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Multi-Task Learning based Online Dialogic Instruction Detection with Pre-trained Language Models

arXiv.org Artificial Intelligence

In this work, we study computational approaches to detect online dialogic instructions, which are widely used to help students understand learning materials, and build effective study habits. This task is rather challenging due to the widely-varying quality and pedagogical styles of dialogic instructions. To address these challenges, we utilize pre-trained language models, and propose a multi-task paradigm which enhances the ability to distinguish instances of different classes by enlarging the margin between categories via contrastive loss. Furthermore, we design a strategy to fully exploit the misclassified examples during the training stage. Extensive experiments on a real-world online educational data set demonstrate that our approach achieves superior performance compared to representative baselines.


The Role of Social Movements, Coalitions, and Workers in Resisting Harmful Artificial Intelligence and Contributing to the Development of Responsible AI

arXiv.org Artificial Intelligence

There is mounting public concern over the influence that AI based systems has in our society. Coalitions in all sectors are acting worldwide to resist hamful applications of AI. From indigenous people addressing the lack of reliable data, to smart city stakeholders, to students protesting the academic relationships with sex trafficker and MIT donor Jeffery Epstein, the questionable ethics and values of those heavily investing in and profiting from AI are under global scrutiny. There are biased, wrongful, and disturbing assumptions embedded in AI algorithms that could get locked in without intervention. Our best human judgment is needed to contain AI's harmful impact. Perhaps one of the greatest contributions of AI will be to make us ultimately understand how important human wisdom truly is in life on earth.


Constructing a personalized learning path using genetic algorithms approach

arXiv.org Artificial Intelligence

A substantial disadvantage of traditional learning is that all students follow the same learning sequence, but not all of them have the same background of knowledge, the same preferences, the same learning goals, and the same needs. Traditional teaching resources, such as textbooks, in most cases pursue students to follow fixed sequences during the learning process, thus impairing their performance. Learning sequencing is an important research issue as part of the learning process because no fixed learning paths will be appropriate for all learners. For this reason, many research papers are focused on the development of mechanisms to offer personalization on learning paths, considering the learner needs, interests, behaviors, and abilities. In most cases, these researchers are totally focused on the student's preferences, ignoring the level of difficulty and the relation degree that exists between various concepts in a course. This research paper presents the possibility of constructing personalized learning paths using genetic algorithm-based model, encountering the level of difficulty and relation degree of the constituent concepts of a course. The experimental results shows that the genetic algorithm is suitable to generate optimal learning paths based on learning object difficulty level, duration, rating, and relation degree between each learning object as elementary parts of the sequence of the learning path. From these results compared to the quality of the traditional learning path, we observed that even the quality of the weakest learning path generated by our GA approach is in a favor compared to quality of the traditional learning path, with a difference of 3.59\%, while the highest solution generated in the end resulted 8.34\% in favor of our proposal compared to the traditional learning paths.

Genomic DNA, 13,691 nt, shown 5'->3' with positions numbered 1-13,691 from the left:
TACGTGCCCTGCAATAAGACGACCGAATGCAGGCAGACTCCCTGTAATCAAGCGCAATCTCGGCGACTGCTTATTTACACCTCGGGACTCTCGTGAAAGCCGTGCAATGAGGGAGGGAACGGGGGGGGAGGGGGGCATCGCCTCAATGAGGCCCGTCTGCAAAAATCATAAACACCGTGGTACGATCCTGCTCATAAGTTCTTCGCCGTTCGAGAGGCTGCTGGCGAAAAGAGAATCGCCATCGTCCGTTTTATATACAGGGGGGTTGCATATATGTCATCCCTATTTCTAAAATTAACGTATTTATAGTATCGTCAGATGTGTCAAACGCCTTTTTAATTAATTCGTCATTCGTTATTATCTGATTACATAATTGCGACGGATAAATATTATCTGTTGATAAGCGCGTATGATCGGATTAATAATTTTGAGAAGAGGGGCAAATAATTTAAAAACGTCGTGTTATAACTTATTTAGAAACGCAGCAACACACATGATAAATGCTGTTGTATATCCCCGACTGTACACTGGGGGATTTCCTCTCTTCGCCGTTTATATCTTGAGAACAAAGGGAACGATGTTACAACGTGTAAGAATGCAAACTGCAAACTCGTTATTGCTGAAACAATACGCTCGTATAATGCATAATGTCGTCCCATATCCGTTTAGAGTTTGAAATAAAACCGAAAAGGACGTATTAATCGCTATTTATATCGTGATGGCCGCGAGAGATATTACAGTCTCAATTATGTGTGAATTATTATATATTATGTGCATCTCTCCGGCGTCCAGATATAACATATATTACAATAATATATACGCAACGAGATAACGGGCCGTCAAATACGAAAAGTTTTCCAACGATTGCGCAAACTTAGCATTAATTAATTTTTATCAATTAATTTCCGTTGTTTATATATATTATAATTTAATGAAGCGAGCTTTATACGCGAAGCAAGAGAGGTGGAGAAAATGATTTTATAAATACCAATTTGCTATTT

How is AI Contributing to the Education Sector?

#artificialintelligence

Artificial intelligence has entered every industry, and the educational sector is no exception. The administrative staff, management, teachers, and students are all using AI in different ways to achieve similar goals. During the last few years, AI has spread its roots much wider and deeper in this sector. Markets and Markets has predicted that the global market share of AI in education is estimated to reach $3.68 billion by 2023 at a CAGR (Compound Annual Growth Rate) of 47%. Another platform, Market Search Engine, has predicted that the share will reach $5.80 billion by 2025.


100 Best Coursera Courses & Specializations 2021

#artificialintelligence

Are you looking for Best Free Coursera Courses 2021? You can earn a Coursera Certificate with Coursera free courses by applying for Coursera scholarship and by doing Coursera paid courses. You are going to get a 7-day free trial on Coursera when you join and start your very first subscription to do a Coursera Specializations for free. If you do not cancel your free trial you will be automatically transferred to paid subscription on the 8th Day. You can continue your Coursera Classes either by using Coursera App on mobile or on any other devices. This course provides a broad introduction to machine learning, data mining, and statistical pattern recognition. Learn and launch your career in Data Science with these best Coursera courses. A nine-course introduction to data science developed and taught by leading instructors. Develop programs to gather, clean, analyze, and visualize data. You will get new insights into your data. Learn to apply data science methods and techniques, and acquire analytical skills. This program is designed to take beginner learners to job readiness in about eight months. Design, develop and manage cloud solutions to drive business objectives. Learn to solve real business problems. Master Excel to add a highly valuable asset to your employability portfolio.


Jointly Modeling Heterogeneous Student Behaviors and Interactions Among Multiple Prediction Tasks

arXiv.org Artificial Intelligence